Mortgages experienced modest two-way flows last week as the 10-year Treasury yield hovered around 4%. Servicers were good buyers in the lower coupons, while hedge funds and money managers were active both up and down the coupon stack seeking carry and convexity. Originators, meanwhile, remained at $1 billion per day on average. Mortgage participants were noticeably inactive in the Treasury or swaps market. It is generally expected that it would take a move to 3.9% and below to really stimulate activity in those markets. Over the week, spreads were tighter by two to three basis points in 30-year Fannie Mae 4.5s through 6.5s, and one basis point better in Dwarf 4.5s through 5.5s.

Most firms are neutral on mortgages given the current yield levels. In recent comments from Deutsche Bank Securities, for instance, analysts noted that while 4% on the 10-year is not seen as a major prepayment threshold, it is still seen as a significant event by many MBS participants. In addition, Deutsche added that these yield levels are not conducive to bank support unless interest rates stabilize. The looming presidential election and October nonfarm payrolls also suggest the risk of higher volatility in the near term.

Countrywide Securities added that the MBS market remains highly rate-directional and they advised caution on the basis as they see the risk/reward trade-off tenuous at current levels. Bear Stearns also likes the neutral stance due to the tight option-adjusted spreads.

Analysts express concerns regarding the prospect of bank support due to the uncertainty of EITF 03-1, and GSE support as a result of Fannie Mae's accounting issues. At the same time, outstanding fixed rate supply continues to decline. Given the technicals, Bear Stearns believes the only thing that will really push spreads wider is a new refinancing event, and that is not expected unless the 10-year falls to around 3.75%. UBS and JPMorgan Securities, on the other hand, continue to recommend a modest overweight to mortgages due in large part to the limited supply.

Mortgage application activity increases

The Mortgage Bankers Association reported that mortgage application activity rose for the week ending Oct. 15, as mortgage rates slipped. The Purchase Index was up around 6% to 461 on a seasonally adjusted basis, while the Refinancing Index was up nearly 11% to 2155. The data was adjusted by a half day for the Columbus Day holiday despite the fact that most mortgage lenders were open. On an unadjusted basis, purchases were down 5% to 398, while the Refinancing Index was little changed at 1940 versus 1949 the prior week. As a percentage of total application activity, refinancings were 45.6% versus 44.5% in the previous report. ARM share was essentially unchanged at 34.8% versus 34.9%.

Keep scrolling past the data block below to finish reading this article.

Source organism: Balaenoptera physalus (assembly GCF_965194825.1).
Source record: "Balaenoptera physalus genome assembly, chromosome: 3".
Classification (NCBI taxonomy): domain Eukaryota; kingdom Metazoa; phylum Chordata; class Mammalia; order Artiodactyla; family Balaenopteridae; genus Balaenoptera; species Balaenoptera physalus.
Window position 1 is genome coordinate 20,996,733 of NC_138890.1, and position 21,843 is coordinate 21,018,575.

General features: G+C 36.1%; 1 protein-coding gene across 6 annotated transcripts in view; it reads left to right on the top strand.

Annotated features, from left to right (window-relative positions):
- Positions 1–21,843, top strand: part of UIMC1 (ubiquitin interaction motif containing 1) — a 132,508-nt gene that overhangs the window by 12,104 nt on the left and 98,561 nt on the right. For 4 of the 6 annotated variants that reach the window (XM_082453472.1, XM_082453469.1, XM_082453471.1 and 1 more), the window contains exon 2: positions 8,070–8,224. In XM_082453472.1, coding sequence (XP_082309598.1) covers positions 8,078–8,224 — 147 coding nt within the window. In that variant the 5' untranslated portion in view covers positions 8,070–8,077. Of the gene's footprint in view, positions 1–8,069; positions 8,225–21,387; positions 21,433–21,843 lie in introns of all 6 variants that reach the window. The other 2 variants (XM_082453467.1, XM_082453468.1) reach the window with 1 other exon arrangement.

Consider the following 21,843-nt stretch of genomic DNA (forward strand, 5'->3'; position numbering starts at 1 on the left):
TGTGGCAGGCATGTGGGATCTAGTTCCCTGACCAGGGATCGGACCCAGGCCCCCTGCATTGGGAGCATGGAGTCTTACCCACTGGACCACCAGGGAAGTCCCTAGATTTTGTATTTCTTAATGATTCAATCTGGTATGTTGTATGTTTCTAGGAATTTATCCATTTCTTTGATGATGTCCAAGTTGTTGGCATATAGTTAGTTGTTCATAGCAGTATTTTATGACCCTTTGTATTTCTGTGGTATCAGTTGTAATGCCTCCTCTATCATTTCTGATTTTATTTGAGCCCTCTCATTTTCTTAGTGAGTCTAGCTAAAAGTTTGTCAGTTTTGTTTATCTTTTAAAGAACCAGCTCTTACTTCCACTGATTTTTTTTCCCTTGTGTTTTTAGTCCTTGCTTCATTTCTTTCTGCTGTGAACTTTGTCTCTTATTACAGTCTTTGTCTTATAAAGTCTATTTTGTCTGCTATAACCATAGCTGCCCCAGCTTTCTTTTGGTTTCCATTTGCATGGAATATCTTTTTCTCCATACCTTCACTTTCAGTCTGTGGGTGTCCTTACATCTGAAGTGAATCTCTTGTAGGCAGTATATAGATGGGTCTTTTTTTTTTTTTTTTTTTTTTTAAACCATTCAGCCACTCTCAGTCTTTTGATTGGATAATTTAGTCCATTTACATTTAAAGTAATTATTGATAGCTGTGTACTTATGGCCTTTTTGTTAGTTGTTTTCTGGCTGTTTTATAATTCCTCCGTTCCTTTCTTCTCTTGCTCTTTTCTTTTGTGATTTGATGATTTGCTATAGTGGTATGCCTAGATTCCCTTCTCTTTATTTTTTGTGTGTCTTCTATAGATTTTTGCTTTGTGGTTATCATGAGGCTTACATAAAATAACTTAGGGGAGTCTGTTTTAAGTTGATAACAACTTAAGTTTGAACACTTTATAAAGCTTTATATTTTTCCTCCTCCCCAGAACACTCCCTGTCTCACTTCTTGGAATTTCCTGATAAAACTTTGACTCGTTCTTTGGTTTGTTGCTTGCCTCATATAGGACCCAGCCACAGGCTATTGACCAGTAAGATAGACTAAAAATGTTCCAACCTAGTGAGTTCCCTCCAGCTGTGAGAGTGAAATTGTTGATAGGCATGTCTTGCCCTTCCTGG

For the week ending Oct. 22, fixed mortgage rates dipped in response to further declines in interest rates. The 30-year fixed rate mortgage rate declined to 5.69% from 5.74%, and the 15-year rate was down seven basis points to 5.07%, according to Freddie Mac's weekly mortgage rate survey This is the lowest level in six months said Freddie Mac. Meanwhile, the one-year ARM reported in at 4.02% versus 4.01% last week.

Given current mortgage rates, expectations are for the Refinancing Index to hold around its current 2200 area in this week's MBA mortgage application activity report. It is expected that it will take a drop of around another 15 basis points in the 30-year mortgage rate to cause a significant response in the index.

Prepayment outlook

Given the modest response of the Refinancing Index in recent weeks, speeds on seasoned and higher coupons are expected to increase just modestly in the October report. UBS points to the lower rate attractiveness, media response and burnout - as borrowers already had numerous opportunities to refinance - as the reasons for the limited gains in premium coupon speeds.

Analysts also report refinancings into hybrids have been declining and is being replaced by other shorter-reset ARMs such as negative-amortization Libor, MTA products and six-month Libor ARMs. Of the 32% of refinancings into ARMs last spring, 29% were to hybrids. In September, 24% of the 42% ARM share was into hybrids.

Looking ahead to the October report, speeds on 30-year FNMAs are expected to increase 5% to 10% for most coupons and vintages with the exception of 5.5s, which are predicted to increase around 20%. The November forecast has speeds essentially unchanged from October's levels. The trend is similar in 30-year GNMAs, though 5.5s are estimated to increase slightly less at 10% to 15% in October.

Copyright 2004 Thomson Media Inc. All Rights Reserved.

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